Open Access

Searching for ivermectin resistance in a Strongylidae population of horses stabled in Poland

BMC Veterinary ResearchBMC series – open, inclusive and trusted201713:210

https://doi.org/10.1186/s12917-017-1133-1

Received: 10 February 2017

Accepted: 26 June 2017

Published: 3 July 2017

Abstract

Background

There are no available studies describing the possible resistance of strongyles to ivermectin in horses in Poland. One hundred seventy three horses from nine stud farms from South-Western Poland were studied. The effectiveness of ivermectin was studied on the 14th day after ivermectin administration using the fecal egg count reduction test, and a long-term observation of the egg reappearance period was carried out. The fecal study was carried out using a modified McMaster method, which typically detects 20 eggs per gram of stool. The results were subjected to statistical analysis that enabled quantification of the eggs in the stool samples.

Results

The study revealed high efficacy of ivermectin on the 14th day after administration without a shortening of the egg reappearance period.

Conclusion

The results indicate that strongyles resistance to ivermectin in Poland is not a serious problem.

Keywords

Strongylidae Horses Ivermectin resistance Ivermectin effectiveness

Highlights

  • Our results indicate that the efficacy of ivermectin measured on the 14th day after treatment is very high in horses stabled in Poland.

  • There was no shortening of the egg reappearance period after ivermectin administration.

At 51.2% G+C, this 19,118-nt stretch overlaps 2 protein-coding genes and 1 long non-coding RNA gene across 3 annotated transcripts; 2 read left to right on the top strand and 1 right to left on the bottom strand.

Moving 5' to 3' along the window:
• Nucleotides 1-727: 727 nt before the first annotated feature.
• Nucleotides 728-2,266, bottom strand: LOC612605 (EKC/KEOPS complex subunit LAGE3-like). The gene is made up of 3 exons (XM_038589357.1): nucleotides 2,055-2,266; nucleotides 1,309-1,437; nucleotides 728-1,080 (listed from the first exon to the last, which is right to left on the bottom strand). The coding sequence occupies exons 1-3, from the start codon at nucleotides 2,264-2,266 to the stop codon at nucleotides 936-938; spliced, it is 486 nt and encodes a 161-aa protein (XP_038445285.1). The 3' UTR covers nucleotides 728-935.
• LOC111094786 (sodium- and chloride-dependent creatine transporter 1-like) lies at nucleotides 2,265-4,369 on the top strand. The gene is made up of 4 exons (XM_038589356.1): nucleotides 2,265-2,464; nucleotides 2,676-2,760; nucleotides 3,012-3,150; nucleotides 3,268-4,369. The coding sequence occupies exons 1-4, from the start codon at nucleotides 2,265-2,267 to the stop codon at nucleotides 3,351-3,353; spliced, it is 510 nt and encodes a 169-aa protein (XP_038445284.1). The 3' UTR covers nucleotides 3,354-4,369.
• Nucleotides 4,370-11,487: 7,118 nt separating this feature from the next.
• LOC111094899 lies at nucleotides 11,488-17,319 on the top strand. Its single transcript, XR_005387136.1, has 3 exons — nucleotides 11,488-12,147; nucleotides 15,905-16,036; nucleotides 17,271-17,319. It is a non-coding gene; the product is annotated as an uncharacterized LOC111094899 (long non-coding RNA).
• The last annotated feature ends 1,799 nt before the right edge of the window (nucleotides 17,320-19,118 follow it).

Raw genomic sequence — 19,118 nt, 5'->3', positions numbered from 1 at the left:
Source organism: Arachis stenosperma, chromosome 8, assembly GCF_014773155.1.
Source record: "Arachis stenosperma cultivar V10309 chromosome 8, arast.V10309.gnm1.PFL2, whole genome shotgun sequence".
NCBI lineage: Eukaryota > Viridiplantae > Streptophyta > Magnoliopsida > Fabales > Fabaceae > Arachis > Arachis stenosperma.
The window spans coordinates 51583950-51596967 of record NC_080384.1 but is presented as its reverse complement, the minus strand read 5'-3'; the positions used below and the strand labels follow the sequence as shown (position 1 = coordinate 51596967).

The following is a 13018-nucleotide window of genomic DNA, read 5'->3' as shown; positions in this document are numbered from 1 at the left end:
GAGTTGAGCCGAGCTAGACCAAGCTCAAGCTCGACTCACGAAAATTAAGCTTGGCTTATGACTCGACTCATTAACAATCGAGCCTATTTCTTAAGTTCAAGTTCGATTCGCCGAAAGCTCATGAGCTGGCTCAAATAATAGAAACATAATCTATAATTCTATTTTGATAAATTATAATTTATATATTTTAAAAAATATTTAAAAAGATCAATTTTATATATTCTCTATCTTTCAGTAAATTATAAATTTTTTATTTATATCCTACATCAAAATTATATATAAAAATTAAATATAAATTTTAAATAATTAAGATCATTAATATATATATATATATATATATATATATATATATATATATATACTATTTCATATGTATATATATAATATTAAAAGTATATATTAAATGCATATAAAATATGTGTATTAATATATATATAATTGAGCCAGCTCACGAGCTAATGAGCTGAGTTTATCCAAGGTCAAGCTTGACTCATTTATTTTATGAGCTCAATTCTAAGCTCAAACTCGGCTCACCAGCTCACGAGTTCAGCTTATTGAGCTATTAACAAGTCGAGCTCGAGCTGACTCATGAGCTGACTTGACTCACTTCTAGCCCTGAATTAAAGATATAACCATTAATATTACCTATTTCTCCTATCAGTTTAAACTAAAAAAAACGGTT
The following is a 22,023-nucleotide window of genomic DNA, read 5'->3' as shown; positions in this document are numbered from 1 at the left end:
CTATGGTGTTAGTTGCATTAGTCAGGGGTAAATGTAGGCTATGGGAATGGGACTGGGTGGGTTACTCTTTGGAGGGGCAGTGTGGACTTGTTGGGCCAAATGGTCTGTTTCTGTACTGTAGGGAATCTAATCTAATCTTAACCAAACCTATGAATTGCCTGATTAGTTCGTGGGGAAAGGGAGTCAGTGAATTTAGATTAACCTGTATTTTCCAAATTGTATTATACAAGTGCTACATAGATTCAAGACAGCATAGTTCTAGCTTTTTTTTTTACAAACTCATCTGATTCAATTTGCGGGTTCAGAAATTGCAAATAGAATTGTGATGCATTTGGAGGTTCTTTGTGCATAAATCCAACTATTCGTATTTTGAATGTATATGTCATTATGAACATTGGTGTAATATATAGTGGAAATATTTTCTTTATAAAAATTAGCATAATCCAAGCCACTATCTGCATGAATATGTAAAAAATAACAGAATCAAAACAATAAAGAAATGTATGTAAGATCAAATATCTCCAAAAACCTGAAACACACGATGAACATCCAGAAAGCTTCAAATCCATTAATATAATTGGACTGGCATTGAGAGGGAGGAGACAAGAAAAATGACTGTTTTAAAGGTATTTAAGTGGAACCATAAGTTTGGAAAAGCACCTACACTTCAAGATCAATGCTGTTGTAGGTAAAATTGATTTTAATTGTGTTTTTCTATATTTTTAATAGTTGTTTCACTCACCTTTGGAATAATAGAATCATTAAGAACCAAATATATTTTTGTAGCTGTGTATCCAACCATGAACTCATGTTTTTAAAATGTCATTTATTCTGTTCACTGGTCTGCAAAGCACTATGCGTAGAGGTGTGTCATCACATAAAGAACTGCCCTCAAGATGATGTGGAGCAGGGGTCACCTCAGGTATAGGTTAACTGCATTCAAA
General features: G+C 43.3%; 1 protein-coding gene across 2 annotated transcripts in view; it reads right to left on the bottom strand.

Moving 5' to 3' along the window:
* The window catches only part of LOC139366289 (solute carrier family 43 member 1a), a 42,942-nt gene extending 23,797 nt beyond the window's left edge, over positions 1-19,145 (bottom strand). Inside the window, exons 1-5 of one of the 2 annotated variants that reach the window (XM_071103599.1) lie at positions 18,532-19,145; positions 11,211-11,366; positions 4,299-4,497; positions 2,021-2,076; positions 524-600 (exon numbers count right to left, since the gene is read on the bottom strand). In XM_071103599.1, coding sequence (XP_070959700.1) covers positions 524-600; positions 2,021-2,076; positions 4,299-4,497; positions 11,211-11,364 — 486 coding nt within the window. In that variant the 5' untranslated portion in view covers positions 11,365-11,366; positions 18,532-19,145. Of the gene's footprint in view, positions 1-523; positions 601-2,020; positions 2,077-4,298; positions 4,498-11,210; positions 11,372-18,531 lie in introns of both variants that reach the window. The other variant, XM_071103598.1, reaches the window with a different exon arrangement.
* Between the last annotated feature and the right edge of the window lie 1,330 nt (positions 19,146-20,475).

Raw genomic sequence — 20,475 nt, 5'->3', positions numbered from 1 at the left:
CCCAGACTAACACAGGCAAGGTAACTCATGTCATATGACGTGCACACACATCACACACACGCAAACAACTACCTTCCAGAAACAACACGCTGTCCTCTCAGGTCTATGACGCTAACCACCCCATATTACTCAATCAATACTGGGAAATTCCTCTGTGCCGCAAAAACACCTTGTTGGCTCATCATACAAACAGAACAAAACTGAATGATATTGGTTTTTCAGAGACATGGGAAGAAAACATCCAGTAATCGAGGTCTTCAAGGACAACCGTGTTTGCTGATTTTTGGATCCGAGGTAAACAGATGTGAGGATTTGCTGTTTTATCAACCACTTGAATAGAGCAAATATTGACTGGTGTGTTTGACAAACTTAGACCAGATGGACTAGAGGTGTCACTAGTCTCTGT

• Our results indicate that there is no ivermectin resistance in the strongylidae population in horses bred in South-Western Poland

Background

Strongyles are considered to be major gastrointestinal parasites in horses [1, 2]. Pasture grazed adult horses are usually infected with strongyles [1, 3, 4]. The clinical symptoms associated with a strongyle infection are often non-specific. They include a weight loss, poor quality horse hair, diarrhoea and recurring colic [1, 5]. The migration of the fourth-stage small strongyle larvae (L4) and their encystation in the intestinal wall may lead to “larval cyathostomosis”. This, in turn, causes protein-losing enteropathy and diarrhoea [1, 6]. Anthelmintic drugs from three groups - the benzimidazoles (e.g. fenbendazole and oxibendazole), the tetrahydropyrimidine pyrantel and the macrocyclic lactones (ivermectin and moxidectin) are used in horses to treat strongyle infections. Long-term use of anthelmintic drugs may trigger parasite resistance in a given population. In the case of small strongyles (cyathostomins), benzimidazole resistance was reported in 14 countries while pyrantel resistance occurred in 12 countries [7]. Unlike benzimidazole and pyrantel, the efficacy of macrocyclic lactones is reported to be 99% [8]. However, there have been isolated cases of ivermectin resistance based on the fecal egg count reduction test (FECRT) and/or a shortened egg reapperance period (ERP) what is the first indicator of strongyle resistance to ivermectin [4, 815]. To date, the ivermectin resistance of strongyles in Poland has not been studied. The aim of the study was the assessment of ivermectin resistance of strongylidae in horses bred in Poland, considering routine horse deworming twice a year using ivermectin, without coproscopy.

Methods

Study design